DETROIT -- Automakers are using the latest online technology to create video games aimed at boosting awareness and capturing sales leads. Young men are the primary targets.
"It's not enough anymore to just proclaim your brand and product," says Laurent R.O. Stanevich, senior vice president of digital marketing at Wunderman Detroit. The marketing communications company creates branded video games for Mercury.
"You have to offer entertainment value to the people you want to reach," Stanevich told Automotive News. "Games are a very effective way to clearly communicate detailed information, like product features or a more complex, nuanced message."
Wunderman Detroit created "Milan Traps," a game featuring the Mercury Milan that the automaker placed on its Web site, mercuryvehicles.com. The game encourages players to "protect" their Milan sedans by setting traps for those who come near them. Mercury ties the game to TV, print and online media promotions.
Stanevich says his company and Mercury designed the game to appeal to young men. According to a study conducted last year by 1Up Network, an online game-marketing company, the average age of video-game players is 23. Three out of five every gamers are male, the study says.
Subaru sought to reach the same audience when it created an online racing game that features its 2006 Impreza.
The game, called "Shakedown," includes video clips of race drivers. It also highlights Impreza options.
"It's not about selling a car this weekend but engaging consumers, allowing them to experience the vehicle," says Jonathan Rivard, Subaru's national manager of marketing programs. "Our target group for the Impreza is very Internet-savvy and heavy users of online gaming. This was a no-brainer for us."
The Mercury and Subaru online games are examples of "advergaming," which builds a game around a specific vehicle or brand.
Car companies also sponsor automotive video games designed for consoles and arcades. They promote their vehicles in those games. For example, Sony's PlayStation racing game "Gran Turismo 4" features automotive partners such as Mitsubishi.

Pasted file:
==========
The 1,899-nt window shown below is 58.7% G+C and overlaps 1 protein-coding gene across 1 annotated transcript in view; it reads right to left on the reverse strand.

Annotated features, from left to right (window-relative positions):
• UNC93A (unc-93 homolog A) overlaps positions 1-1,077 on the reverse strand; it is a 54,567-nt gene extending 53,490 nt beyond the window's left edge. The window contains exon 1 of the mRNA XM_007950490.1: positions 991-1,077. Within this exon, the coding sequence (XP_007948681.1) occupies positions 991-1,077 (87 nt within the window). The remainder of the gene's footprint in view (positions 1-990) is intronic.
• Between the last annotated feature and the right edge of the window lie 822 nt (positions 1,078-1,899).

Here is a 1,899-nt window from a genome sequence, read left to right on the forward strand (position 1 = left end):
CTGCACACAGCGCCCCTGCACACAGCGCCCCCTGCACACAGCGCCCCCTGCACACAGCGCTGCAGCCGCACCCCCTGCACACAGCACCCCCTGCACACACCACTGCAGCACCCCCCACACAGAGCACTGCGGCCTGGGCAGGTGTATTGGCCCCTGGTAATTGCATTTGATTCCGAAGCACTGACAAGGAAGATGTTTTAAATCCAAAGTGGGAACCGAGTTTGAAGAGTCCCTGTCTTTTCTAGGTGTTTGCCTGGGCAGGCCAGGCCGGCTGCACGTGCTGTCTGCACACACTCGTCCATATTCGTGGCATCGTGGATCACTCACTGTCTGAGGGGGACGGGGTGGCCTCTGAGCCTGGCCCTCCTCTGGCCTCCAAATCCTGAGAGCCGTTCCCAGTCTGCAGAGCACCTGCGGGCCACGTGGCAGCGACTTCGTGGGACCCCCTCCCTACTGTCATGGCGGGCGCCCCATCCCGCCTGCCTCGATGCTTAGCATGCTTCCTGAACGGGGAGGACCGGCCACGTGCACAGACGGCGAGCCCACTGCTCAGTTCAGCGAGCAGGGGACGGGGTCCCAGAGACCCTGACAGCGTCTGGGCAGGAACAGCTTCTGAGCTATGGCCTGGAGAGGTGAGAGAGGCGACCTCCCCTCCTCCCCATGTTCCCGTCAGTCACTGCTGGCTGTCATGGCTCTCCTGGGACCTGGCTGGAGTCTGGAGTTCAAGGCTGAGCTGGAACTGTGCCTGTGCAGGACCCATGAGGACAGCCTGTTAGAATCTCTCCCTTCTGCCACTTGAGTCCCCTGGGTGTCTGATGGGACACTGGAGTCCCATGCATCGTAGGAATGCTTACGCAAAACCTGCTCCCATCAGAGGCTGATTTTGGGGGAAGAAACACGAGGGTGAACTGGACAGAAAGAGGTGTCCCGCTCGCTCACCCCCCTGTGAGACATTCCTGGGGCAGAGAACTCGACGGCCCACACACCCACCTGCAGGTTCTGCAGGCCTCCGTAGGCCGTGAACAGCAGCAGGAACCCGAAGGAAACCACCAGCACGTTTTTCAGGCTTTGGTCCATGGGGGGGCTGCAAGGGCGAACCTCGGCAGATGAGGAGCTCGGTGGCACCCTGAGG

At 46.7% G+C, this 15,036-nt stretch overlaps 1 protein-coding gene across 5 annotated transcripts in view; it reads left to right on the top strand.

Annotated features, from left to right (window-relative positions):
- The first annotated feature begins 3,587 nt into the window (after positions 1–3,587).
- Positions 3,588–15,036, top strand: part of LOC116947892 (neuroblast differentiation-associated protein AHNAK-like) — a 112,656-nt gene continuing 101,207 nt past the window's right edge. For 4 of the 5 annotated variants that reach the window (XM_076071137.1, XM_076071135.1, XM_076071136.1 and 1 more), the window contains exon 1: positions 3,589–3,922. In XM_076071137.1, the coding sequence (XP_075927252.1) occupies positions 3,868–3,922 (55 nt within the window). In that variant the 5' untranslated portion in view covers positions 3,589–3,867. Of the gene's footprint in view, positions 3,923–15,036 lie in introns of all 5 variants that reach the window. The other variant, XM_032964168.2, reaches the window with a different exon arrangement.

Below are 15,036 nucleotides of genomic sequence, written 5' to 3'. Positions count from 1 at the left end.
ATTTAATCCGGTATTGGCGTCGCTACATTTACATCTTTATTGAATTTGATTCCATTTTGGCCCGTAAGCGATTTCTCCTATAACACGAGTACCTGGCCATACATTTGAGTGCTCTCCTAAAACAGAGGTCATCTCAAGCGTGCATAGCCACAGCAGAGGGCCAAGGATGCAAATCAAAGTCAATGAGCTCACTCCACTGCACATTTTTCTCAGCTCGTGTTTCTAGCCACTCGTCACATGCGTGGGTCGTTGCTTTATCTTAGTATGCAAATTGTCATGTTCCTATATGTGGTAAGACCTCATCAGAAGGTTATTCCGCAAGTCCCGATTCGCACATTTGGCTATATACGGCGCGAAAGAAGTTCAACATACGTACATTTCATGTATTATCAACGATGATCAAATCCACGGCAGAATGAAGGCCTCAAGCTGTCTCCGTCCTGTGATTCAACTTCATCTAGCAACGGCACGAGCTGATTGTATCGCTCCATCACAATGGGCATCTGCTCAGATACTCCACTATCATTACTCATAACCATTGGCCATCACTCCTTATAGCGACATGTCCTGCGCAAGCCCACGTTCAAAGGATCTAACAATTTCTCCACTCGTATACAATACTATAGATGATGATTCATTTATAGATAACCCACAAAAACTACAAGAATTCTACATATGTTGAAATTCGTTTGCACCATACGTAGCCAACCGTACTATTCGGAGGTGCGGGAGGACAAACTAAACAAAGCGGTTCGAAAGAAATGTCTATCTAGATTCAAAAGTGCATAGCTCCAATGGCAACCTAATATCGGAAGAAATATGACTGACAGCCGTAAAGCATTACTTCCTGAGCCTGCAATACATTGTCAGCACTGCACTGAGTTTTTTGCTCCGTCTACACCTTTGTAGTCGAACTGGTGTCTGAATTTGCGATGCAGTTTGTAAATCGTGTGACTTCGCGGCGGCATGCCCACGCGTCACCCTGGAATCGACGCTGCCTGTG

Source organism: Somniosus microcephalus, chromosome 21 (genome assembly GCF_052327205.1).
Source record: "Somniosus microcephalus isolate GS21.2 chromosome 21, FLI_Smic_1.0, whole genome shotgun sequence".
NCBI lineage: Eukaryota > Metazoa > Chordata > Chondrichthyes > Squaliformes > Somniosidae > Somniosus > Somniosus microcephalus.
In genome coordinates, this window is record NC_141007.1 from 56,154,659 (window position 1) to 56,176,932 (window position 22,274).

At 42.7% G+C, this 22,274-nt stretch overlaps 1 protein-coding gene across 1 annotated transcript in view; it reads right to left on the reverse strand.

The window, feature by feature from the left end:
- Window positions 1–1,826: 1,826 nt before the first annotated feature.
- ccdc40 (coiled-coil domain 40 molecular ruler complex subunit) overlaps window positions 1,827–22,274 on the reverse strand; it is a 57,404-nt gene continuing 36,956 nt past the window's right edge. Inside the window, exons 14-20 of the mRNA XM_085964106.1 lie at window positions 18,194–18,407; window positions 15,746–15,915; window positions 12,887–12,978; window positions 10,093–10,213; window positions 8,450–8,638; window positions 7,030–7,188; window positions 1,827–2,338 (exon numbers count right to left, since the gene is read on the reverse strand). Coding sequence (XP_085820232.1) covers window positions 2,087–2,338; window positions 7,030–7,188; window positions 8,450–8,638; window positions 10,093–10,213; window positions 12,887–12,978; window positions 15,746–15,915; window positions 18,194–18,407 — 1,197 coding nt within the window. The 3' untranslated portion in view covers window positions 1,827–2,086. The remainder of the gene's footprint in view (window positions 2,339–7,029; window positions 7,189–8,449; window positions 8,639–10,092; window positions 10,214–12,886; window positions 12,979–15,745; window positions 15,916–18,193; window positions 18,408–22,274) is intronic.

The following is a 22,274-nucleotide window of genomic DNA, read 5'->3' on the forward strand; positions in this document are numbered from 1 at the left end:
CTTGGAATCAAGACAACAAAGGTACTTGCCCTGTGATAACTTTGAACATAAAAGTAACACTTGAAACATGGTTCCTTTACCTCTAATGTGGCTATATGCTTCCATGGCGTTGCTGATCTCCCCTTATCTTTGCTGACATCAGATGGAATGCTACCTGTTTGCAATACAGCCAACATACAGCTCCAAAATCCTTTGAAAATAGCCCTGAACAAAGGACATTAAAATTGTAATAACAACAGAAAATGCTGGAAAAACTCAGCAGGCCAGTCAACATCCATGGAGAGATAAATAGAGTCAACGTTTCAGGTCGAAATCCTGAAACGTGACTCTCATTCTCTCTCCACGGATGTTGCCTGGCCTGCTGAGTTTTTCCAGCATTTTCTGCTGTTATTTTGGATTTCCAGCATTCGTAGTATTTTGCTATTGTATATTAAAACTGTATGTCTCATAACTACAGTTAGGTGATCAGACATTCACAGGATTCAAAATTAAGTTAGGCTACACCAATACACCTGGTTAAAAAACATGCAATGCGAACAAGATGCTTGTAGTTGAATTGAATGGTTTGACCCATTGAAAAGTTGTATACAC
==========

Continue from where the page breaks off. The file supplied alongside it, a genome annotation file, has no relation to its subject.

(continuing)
Automakers say advergaming is appealing because they can measure how computer users interact with the video games. By requiring users to register to play the games, the automakers also can compile databases of potential customers.
"We start with general metrics, like reach and penetration into the target market," Stanevich says. "We flesh out the results with higher-level metrics, like (the game's) impact on favorable opinion of the brand."
Stanevich says Mercury employs a market research service to survey users before and after they download the video game.
Looking for leads
Subaru's Rivard says four out of every five visitors to the "Shakedown" game's Web site,
imprezashakedown.com, register to play. That enables the company to "collect prospect data for later use," he says.
Garry Kitchen, CEO of Skyworks Technologies, a developer of video-game content, says advergames are especially effective for automakers, "since we're able to feature their product as the 'hero.'
"Unlike more traditional online advertising, advergames are product-centric experiences that people seek out, enjoy and tell their friends about," Kitchen said. His Hackensack, N.J., company has developed video games for BMW, Ford and Toyota.
As more consumers subscribe to broadband Internet services and computer speeds and memory improve, online games are exploding in popularity, Kitchen says. "We are able to create gaming experiences approaching game-console quality."
Skyworks is developing video-game content for mobile phones. A company promotion says, "After decking out their dream vehicle on their cell phone, the consumer would go home and be able to drive that exact vehicle in an online advergame in the ultimate driving experience."